Medical research studies

There is an extensive process to the release of new pharmaceuticals on the market. Have you ever wondered how your favorite and most trusted over the counter drugs have come to the shelf? It is likely that this process started many years ago. Even if the drug has been designed and completely finished for many years, it still takes a while to be released to the public. These are the most important steps involved in clinical drug development.

The initial design and production
When a pharmaceutical company identifies a problem and a need for a new drug, they begin the research and design process. This process itself can take many years to complete. Once the initial design is completed, the product will be produced. Sometimes, this process is repeated over and over again, until a final product is created. Once the final product is produced, the drug still does not make it to the shelf. It might first go through an entire clinical drug development that includes numerous clinical trials.

Phase 1 clinical trials
The first phase, also known as the phase 1 of clinical trials is when the drug is given to the smallest population of people. The side effects have not yet been classified, so it could be dangerous to give it to too many patients. The patients in these studies are voluntary and may be completing the study for income or to treat a medical condition that no current pharmaceutical has been successful at. Patients have to demonstrate informed consent here. This is a psychological term that means they were notified of potential problems and that they are committing to the clinical study completely voluntarily.

Phase 2 clinical trials
Phase 2 has worked out all of the initial problems with the drug. It is possible that changes were made and the drug has been re released at this point in the medical research studies. In phase 2 studies, the experimental drug or treatment is administered to a larger group of people (100 to 300) to determine its effectiveness and to further evaluate its safety. Just because the drug has reached the phase 2 of the clinical drug development does not mean that it will not have to go back to phase 1 at some point. It also means that it is not yet approved for mass production or consumption.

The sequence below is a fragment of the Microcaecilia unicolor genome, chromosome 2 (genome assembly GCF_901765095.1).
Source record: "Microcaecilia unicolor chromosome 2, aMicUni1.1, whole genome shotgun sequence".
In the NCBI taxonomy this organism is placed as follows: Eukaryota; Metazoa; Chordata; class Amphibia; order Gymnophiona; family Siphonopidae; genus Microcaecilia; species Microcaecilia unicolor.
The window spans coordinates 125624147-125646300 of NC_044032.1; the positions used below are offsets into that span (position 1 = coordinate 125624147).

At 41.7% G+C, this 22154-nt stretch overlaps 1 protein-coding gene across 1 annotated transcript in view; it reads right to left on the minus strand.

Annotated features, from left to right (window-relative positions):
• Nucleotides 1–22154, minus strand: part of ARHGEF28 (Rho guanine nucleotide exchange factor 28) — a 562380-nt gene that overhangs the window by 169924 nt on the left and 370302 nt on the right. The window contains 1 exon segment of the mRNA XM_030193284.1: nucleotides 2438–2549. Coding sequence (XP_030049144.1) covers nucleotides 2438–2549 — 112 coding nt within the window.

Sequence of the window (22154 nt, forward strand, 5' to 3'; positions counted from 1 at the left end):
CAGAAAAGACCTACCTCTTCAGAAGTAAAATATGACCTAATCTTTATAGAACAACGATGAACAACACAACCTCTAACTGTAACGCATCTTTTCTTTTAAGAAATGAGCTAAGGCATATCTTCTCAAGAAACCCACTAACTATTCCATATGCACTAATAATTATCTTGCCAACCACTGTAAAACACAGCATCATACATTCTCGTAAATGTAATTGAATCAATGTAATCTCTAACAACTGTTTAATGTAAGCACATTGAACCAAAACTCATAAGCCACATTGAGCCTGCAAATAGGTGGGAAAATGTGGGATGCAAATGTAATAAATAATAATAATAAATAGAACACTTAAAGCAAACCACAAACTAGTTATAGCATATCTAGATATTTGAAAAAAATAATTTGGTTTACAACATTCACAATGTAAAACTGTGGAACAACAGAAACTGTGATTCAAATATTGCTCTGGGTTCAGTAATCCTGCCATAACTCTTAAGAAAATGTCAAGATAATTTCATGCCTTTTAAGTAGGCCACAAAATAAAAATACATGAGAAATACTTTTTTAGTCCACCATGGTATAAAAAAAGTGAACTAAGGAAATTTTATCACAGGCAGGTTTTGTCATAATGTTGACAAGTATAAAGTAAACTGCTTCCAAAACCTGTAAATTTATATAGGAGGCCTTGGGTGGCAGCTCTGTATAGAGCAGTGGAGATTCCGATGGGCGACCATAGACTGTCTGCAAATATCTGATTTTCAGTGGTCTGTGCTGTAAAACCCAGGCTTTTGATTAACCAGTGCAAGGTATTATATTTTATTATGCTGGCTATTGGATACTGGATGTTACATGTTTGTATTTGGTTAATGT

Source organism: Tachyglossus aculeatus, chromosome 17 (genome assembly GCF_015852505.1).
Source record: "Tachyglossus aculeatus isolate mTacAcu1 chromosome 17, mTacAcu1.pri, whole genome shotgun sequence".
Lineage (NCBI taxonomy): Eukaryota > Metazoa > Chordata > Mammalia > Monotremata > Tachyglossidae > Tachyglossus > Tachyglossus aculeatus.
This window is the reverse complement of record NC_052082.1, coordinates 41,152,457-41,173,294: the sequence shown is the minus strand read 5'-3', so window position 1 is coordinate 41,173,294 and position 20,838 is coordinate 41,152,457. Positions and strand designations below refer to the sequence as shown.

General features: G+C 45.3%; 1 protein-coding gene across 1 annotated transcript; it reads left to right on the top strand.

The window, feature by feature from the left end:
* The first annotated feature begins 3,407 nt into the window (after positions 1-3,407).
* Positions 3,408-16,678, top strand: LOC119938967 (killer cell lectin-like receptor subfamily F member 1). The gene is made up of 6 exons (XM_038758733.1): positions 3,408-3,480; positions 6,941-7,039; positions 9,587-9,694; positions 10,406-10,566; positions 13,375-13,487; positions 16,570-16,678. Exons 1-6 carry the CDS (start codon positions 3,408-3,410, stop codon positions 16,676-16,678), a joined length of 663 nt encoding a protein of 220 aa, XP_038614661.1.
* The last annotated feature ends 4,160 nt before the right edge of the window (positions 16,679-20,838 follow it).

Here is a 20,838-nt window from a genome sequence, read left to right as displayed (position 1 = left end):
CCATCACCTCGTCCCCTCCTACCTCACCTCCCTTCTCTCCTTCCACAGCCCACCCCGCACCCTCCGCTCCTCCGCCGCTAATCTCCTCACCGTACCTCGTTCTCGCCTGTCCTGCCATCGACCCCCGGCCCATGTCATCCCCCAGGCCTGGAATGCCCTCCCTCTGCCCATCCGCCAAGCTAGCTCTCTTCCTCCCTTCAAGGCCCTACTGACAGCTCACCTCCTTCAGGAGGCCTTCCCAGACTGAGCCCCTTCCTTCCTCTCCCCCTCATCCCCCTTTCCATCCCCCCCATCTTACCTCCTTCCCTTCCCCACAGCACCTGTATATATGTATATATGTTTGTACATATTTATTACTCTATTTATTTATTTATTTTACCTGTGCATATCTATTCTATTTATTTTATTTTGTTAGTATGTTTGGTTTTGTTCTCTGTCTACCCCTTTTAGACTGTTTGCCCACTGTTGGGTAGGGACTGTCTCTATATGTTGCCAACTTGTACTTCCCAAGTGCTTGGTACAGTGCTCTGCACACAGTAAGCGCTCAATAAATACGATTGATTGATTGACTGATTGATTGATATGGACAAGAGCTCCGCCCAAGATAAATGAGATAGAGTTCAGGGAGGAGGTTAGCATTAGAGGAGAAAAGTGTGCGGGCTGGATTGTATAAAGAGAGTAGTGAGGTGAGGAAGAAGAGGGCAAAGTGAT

Phase 3 clinical trials
Phase 3 is the next part of the clinical drug development process. The drug is now given to an even larger group of patients. Even more information is gathered and this information is used to improve the drug and to list the possible side effects. Side effects can be evaluated better in this clinical stage because there are a larger number of people taking the drug. If too many people experience harmful side effects, the drug might be pulled off the market at this stage.

Phase 4 clinical trials
This is the final stage of the clinical drug development process. This is where the final testing will take place. After completing this phase, the clinical trial team submits a New Drug Application (NDA) for approval to go on the market. Of the 5,000 to 10,000 drugs that annually enter this phase, only about 250 will make it to pre clinical trial testing, only five make it to clinical trial testing, and only one will make it to FDA approval. Even successfully making it through the four stages of the clinical drug development process does not guarantee that it will be released to the public.

You have probably thought very little about the release process of the drugs you purchase off the shelf. These drugs go through an extensive and long clinical drug development process. Even completion of this process does not guarantee FDA approval or public release. The medications that you use on a daily basis have gone through an extreme process to ensure that they are safe and useful for you.

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